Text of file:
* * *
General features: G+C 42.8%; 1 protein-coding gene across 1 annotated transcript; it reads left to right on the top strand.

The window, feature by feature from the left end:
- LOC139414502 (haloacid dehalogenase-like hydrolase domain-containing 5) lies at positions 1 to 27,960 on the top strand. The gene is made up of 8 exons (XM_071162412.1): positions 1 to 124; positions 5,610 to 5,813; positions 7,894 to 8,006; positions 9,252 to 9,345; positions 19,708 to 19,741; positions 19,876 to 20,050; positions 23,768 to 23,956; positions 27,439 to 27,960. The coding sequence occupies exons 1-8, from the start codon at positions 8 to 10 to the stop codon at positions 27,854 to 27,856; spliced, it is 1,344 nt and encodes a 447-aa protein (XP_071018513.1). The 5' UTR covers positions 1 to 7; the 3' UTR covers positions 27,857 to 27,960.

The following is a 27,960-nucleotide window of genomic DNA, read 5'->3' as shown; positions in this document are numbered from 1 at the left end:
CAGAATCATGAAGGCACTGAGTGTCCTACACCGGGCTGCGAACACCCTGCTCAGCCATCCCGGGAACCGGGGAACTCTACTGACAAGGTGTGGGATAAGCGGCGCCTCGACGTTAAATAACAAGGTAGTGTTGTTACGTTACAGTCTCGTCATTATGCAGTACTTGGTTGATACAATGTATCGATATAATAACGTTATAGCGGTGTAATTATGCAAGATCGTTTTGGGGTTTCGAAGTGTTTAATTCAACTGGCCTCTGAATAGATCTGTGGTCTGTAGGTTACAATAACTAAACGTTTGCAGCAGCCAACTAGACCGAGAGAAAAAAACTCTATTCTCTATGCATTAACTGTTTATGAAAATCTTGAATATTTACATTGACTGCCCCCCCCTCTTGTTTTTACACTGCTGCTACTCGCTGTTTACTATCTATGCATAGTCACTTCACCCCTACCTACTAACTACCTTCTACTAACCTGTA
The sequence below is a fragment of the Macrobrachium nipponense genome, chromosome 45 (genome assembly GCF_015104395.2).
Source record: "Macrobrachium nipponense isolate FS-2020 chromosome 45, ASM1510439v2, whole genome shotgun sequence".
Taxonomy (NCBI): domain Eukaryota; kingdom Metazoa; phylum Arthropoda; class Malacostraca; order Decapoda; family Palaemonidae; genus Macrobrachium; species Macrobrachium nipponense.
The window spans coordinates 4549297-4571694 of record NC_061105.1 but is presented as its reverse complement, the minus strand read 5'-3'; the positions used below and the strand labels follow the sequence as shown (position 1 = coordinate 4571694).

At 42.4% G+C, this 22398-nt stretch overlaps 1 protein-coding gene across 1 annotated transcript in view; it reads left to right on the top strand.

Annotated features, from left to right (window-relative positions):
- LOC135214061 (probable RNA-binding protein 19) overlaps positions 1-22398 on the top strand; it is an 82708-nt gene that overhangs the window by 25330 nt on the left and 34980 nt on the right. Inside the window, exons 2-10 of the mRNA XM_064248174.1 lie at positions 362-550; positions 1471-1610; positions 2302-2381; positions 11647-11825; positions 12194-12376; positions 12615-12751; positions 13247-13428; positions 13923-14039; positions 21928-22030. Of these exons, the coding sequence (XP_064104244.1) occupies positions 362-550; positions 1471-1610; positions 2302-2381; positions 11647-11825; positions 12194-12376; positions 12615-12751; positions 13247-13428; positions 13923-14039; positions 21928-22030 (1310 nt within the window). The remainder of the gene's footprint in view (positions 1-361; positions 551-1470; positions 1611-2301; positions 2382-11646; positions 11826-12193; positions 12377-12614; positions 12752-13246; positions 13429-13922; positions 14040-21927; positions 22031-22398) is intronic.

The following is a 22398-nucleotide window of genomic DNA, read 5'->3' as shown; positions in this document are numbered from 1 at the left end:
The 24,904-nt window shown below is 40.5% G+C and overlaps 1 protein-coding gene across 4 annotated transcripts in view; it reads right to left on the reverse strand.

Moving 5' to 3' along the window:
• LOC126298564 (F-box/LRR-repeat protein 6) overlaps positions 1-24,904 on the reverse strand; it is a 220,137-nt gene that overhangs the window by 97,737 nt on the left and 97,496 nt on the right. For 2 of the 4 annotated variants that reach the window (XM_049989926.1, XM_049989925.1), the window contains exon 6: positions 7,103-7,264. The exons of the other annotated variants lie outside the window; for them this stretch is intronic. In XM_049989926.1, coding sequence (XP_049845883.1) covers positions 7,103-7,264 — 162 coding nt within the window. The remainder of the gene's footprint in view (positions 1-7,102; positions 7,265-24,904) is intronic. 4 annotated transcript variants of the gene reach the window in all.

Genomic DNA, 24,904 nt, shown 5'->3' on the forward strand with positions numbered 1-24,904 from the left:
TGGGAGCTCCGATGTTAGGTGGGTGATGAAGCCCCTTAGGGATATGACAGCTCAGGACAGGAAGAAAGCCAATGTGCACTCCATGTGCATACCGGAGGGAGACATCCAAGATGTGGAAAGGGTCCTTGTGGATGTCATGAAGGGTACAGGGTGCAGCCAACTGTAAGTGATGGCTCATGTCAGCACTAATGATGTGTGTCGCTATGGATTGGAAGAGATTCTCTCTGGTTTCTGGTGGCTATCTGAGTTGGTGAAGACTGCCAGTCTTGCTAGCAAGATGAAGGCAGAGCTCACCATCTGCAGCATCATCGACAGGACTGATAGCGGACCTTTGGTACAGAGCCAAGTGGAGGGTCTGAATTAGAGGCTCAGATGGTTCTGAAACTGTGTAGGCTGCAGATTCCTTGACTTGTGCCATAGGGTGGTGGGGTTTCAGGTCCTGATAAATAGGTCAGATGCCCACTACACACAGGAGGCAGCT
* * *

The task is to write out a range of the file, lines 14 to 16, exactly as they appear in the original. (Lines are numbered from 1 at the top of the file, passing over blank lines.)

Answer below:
The 24,904-nt window shown below is 40.5% G+C and overlaps 1 protein-coding gene across 4 annotated transcripts in view; it reads right to left on the reverse strand.

Moving 5' to 3' along the window:
• LOC126298564 (F-box/LRR-repeat protein 6) overlaps positions 1-24,904 on the reverse strand; it is a 220,137-nt gene that overhangs the window by 97,737 nt on the left and 97,496 nt on the right. For 2 of the 4 annotated variants that reach the window (XM_049989926.1, XM_049989925.1), the window contains exon 6: positions 7,103-7,264. The exons of the other annotated variants lie outside the window; for them this stretch is intronic. In XM_049989926.1, coding sequence (XP_049845883.1) covers positions 7,103-7,264 — 162 coding nt within the window. The remainder of the gene's footprint in view (positions 1-7,102; positions 7,265-24,904) is intronic. 4 annotated transcript variants of the gene reach the window in all.